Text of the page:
In your use of the Website and/or Services you shall: comply with all applicable laws, regulations, directives and legislations which apply to your Use of the Website and/or Services in whatever country you are physically located including without limitation any and all consumer law, export control laws and regulations; provide to us true, correct and accurate information and promptly inform us in the event that any information that you have provided to us changes or becomes inaccurate; notify Mondaq immediately of any circumstances where you have reason to believe that any Intellectual Property Rights or any other rights of any third party may have been infringed; co-operate with reasonable security or other checks or requests for information made by Mondaq from time to time; and at all times be fully liable for the breach of any of these Terms by a third party using your login details to access the Website and/or Services

however, you shall not: do anything likely to impair, interfere with or damage or cause harm or distress to any persons, or the network; do anything that will infringe any Intellectual Property Rights or other rights of Mondaq or any third party; or use the Website, Services and/or Content otherwise than in accordance with these Terms; use any trade marks or service marks of Mondaq or the Contributors, or do anything which may be seen to take unfair advantage of the reputation and goodwill of Mondaq or the Contributors, or the Website, Services and/or Content.

Mondaq reserves the right, in its sole discretion, to take any action that it deems necessary and appropriate in the event it considers that there is a breach or threatened breach of the Terms.

Mondaq’s Rights and Obligations

Unless otherwise expressly set out to the contrary, nothing in these Terms shall serve to transfer from Mondaq to you, any Intellectual Property Rights owned by and/or licensed to Mondaq and all rights, title and interest in and to such Intellectual Property Rights will remain exclusively with Mondaq and/or its licensors.

Mondaq shall use its reasonable endeavours to make the Website and Services available to you at all times, but we cannot guarantee an uninterrupted and fault free service.

Mondaq reserves the right to make changes to the services and/or the Website or part thereof, from time to time, and we may add, remove, modify and/or vary any elements of features and functionalities of the Website or the services.

Mondaq also reserves the right from time to time to monitor your Use of the Website and/or services.


The Content is general information only. It is not intended to constitute legal advice or seek to be the complete and comprehensive statement of the law, nor is it intended to address your specific requirements or provide advice on which reliance should be placed. Mondaq and/or its Contributors and other suppliers make no representations about the suitability of the information contained in the Content for any purpose. All Content provided "as is" without warranty of any kind. Mondaq and/or its Contributors and other suppliers hereby exclude and disclaim all representations, warranties or guarantees with regard to the Content, including all implied warranties and conditions of merchantability, fitness for a particular purpose, title and non-infringement. To the maximum extent permitted by law, Mondaq expressly excludes all representations, warranties, obligations, and liabilities arising out of or in connection with all Content. In no event shall Mondaq and/or its respective suppliers be liable for any special, indirect or consequential damages or any damages whatsoever resulting from loss of use, data or profits, whether in an action of contract, negligence or other tortious action, arising out of or in connection with the use of the Content or performance of Mondaq’s Services.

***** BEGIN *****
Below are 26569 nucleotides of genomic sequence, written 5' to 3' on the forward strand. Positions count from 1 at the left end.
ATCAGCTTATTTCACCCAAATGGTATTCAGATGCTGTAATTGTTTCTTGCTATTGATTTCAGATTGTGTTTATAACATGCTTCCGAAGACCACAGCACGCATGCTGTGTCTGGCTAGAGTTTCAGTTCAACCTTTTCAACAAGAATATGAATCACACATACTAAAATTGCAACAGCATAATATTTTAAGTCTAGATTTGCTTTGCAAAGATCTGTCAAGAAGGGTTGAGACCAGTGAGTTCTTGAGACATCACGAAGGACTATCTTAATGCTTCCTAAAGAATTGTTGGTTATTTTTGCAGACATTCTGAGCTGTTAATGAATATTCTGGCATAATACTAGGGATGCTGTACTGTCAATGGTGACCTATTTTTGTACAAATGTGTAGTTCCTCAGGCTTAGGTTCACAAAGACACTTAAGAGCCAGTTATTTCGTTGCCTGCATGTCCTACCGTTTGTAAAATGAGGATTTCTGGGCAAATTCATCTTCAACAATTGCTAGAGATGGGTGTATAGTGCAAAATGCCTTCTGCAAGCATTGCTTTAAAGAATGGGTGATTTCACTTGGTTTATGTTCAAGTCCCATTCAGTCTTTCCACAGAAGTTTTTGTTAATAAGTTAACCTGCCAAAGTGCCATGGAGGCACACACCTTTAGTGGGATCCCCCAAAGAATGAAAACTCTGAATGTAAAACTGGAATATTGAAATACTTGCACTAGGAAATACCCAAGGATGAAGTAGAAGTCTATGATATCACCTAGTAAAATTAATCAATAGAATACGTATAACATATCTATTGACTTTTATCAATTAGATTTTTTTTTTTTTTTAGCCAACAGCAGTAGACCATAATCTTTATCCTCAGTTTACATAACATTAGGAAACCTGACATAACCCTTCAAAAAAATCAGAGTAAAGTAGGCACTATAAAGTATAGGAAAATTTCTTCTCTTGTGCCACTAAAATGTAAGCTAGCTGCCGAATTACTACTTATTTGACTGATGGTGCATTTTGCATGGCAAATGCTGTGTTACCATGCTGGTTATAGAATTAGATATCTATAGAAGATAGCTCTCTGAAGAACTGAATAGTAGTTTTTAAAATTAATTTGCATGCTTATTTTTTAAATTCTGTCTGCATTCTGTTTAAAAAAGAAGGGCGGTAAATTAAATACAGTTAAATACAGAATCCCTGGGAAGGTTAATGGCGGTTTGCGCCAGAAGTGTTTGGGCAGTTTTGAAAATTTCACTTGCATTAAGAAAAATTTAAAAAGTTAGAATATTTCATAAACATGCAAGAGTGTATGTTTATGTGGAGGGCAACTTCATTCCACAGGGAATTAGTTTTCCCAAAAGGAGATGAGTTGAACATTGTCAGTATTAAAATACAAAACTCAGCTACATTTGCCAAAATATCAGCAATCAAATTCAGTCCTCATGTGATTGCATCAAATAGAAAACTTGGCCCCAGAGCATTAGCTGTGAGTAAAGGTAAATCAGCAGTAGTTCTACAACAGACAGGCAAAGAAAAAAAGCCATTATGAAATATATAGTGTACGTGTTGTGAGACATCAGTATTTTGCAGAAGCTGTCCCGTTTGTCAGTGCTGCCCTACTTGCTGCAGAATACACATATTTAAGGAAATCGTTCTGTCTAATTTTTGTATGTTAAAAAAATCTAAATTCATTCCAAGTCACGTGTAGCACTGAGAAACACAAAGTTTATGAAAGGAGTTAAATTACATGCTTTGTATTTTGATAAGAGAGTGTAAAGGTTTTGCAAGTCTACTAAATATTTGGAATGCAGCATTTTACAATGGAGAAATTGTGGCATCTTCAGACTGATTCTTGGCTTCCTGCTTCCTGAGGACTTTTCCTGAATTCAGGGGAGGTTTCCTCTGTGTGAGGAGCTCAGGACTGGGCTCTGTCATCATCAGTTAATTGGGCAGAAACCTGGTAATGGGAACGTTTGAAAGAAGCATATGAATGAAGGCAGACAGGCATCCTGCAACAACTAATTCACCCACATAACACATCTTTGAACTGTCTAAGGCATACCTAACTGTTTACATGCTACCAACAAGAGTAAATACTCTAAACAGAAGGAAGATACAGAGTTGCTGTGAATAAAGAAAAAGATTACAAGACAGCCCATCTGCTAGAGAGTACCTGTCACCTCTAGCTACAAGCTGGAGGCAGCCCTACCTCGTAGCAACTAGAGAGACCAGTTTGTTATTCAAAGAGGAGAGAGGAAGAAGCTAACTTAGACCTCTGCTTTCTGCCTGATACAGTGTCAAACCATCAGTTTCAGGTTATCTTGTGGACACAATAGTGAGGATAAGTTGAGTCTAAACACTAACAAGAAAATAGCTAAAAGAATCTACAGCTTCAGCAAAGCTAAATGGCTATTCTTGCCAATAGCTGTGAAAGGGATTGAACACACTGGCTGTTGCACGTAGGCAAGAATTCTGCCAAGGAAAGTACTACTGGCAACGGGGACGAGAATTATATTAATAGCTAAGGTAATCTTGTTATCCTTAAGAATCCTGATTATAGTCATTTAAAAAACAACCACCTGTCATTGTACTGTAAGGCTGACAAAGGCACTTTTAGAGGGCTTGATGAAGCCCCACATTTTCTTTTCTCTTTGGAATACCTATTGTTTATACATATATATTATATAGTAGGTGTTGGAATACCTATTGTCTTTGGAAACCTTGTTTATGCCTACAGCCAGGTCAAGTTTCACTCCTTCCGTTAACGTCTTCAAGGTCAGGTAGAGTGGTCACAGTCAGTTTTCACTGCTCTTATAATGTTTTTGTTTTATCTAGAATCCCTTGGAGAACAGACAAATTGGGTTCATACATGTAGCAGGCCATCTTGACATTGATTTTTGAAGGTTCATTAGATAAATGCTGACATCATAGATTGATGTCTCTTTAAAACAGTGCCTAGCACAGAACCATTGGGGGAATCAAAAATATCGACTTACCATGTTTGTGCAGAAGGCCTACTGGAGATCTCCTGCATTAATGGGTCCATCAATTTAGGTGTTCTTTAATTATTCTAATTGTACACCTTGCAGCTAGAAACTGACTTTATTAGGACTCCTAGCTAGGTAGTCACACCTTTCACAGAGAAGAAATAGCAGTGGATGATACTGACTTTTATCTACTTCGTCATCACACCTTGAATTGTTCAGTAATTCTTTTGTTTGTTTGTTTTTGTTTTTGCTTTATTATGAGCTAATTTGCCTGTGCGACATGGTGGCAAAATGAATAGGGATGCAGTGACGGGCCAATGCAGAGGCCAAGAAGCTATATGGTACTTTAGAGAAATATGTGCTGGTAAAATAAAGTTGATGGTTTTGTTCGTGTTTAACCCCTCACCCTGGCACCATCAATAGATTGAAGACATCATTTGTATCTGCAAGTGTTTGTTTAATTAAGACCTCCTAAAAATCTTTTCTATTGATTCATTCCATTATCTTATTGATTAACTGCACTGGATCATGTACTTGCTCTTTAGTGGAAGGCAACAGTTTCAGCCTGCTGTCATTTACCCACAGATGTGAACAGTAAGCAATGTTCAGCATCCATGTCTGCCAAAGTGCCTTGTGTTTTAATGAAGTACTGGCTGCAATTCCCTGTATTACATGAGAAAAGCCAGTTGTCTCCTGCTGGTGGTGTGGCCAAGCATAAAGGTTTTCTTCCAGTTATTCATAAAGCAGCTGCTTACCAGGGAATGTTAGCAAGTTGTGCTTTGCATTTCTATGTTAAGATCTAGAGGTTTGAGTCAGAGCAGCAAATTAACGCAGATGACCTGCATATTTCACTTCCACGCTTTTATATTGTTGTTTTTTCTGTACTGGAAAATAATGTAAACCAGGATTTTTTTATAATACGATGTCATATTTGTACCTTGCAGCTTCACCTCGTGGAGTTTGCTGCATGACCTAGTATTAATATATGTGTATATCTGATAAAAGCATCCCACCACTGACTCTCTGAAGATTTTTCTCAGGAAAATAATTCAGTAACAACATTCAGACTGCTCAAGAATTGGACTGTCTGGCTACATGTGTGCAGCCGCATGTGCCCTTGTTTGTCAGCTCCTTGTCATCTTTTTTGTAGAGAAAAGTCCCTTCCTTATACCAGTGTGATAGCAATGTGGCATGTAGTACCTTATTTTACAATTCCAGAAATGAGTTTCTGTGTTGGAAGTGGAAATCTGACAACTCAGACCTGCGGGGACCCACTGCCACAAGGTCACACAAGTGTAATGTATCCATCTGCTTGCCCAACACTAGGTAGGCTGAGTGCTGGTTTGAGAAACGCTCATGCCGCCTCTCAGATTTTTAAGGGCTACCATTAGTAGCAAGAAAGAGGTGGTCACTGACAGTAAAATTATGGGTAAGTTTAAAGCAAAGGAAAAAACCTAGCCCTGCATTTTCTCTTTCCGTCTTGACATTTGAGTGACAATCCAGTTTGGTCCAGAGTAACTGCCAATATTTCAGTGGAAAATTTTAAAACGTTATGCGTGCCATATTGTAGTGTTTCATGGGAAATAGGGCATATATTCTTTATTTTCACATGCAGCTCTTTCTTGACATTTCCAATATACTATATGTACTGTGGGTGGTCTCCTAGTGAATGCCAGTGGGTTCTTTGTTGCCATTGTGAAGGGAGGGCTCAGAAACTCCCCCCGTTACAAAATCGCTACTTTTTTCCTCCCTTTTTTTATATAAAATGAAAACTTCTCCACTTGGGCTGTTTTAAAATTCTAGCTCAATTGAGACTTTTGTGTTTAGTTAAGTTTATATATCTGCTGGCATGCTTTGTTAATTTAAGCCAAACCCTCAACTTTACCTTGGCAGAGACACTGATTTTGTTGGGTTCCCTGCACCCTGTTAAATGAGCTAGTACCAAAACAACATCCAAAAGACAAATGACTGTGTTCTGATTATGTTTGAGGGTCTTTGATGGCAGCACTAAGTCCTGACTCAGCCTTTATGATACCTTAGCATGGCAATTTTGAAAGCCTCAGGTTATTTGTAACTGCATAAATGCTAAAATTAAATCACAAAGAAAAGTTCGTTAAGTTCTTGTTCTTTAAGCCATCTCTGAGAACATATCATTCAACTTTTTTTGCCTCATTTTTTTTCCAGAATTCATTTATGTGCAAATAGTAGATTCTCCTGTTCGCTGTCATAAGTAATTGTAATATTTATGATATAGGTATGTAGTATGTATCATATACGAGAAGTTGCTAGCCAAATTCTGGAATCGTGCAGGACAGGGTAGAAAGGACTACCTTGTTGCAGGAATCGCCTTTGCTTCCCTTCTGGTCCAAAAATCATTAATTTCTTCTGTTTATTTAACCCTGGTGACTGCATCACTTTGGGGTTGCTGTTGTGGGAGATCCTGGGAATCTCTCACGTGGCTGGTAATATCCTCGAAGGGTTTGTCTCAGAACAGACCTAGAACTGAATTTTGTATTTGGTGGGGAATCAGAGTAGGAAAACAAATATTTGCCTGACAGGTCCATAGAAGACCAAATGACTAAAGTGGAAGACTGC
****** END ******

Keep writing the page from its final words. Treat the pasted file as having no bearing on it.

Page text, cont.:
Mondaq may alter or amend these Terms by amending them on the Website. By continuing to Use the Services and/or the Website after such amendment, you will be deemed to have accepted any amendment to these Terms.

These Terms shall be governed by and construed in accordance with the laws of England and Wales and you irrevocably submit to the exclusive jurisdiction of the courts of England and Wales to settle any dispute which may arise out of or in connection with these Terms. If you live outside the United Kingdom, English law shall apply only to the extent that English law shall not deprive you of any legal protection accorded in accordance with the law of the place where you are habitually resident ("Local Law"). In the event English law deprives you of any legal protection which is accorded to you under Local Law, then these terms shall be governed by Local Law and any dispute or claim arising out of or in connection with these Terms shall be subject to the non-exclusive jurisdiction of the courts where you are habitually resident.

You may print and keep a copy of these Terms, which form the entire agreement between you and Mondaq and supersede any other communications or advertising in respect of the Service and/or the Website.

No delay in exercising or non-exercise by you and/or Mondaq of any of its rights under or in connection with these Terms shall operate as a waiver or release of each of your or Mondaq’s right. Rather, any such waiver or release must be specifically granted in writing signed by the party granting it.

If any part of these Terms is held unenforceable, that part shall be enforced to the maximum extent permissible so as to give effect to the intent of the parties, and the Terms shall continue in full force and effect.

Mondaq shall not incur any liability to you on account of any loss or damage resulting from any delay or failure to perform all or any part of these Terms if such delay or failure is caused, in whole or in part, by events, occurrences, or causes beyond the control of Mondaq. Such events, occurrences or causes will include, without limitation, acts of God, strikes, lockouts, server and network failure, riots, acts of war, earthquakes, fire and explosions.

By clicking Register you state you have read and agree to our Terms and Conditions